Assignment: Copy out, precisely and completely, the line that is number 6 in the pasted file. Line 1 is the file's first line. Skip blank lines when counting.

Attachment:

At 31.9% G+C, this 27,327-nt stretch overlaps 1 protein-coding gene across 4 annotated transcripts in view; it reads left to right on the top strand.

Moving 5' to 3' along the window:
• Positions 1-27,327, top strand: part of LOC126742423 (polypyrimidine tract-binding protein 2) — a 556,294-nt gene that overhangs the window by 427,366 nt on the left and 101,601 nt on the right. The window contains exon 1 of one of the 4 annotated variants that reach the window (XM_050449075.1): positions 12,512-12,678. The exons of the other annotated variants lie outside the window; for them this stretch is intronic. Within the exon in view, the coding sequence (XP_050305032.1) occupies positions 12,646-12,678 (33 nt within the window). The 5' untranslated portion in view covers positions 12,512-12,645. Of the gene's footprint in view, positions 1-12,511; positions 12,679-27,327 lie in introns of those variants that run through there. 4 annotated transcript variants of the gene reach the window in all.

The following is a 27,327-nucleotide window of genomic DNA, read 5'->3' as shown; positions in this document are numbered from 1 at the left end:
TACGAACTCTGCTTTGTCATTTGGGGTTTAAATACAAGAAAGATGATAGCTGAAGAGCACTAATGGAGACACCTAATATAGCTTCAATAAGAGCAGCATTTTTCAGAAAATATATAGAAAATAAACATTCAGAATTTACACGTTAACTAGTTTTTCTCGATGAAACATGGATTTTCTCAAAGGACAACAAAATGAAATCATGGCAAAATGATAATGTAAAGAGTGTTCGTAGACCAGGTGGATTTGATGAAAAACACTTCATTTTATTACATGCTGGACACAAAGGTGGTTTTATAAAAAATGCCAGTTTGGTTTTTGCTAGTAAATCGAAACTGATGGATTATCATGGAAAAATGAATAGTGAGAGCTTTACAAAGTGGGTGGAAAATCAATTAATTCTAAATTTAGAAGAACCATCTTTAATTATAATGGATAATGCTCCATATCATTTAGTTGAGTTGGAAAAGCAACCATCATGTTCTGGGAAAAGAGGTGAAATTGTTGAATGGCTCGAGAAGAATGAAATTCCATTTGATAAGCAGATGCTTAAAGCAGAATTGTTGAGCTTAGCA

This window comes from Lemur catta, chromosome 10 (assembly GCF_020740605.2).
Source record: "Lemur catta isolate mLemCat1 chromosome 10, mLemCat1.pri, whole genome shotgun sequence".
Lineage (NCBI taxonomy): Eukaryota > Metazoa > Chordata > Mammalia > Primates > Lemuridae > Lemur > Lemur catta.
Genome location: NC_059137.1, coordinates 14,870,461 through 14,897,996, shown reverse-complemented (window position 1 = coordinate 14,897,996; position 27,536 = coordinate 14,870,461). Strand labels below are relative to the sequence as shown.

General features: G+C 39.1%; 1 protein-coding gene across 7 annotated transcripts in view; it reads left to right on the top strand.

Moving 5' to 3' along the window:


This window comes from Lemur catta, chromosome 10 (assembly GCF_020740605.2).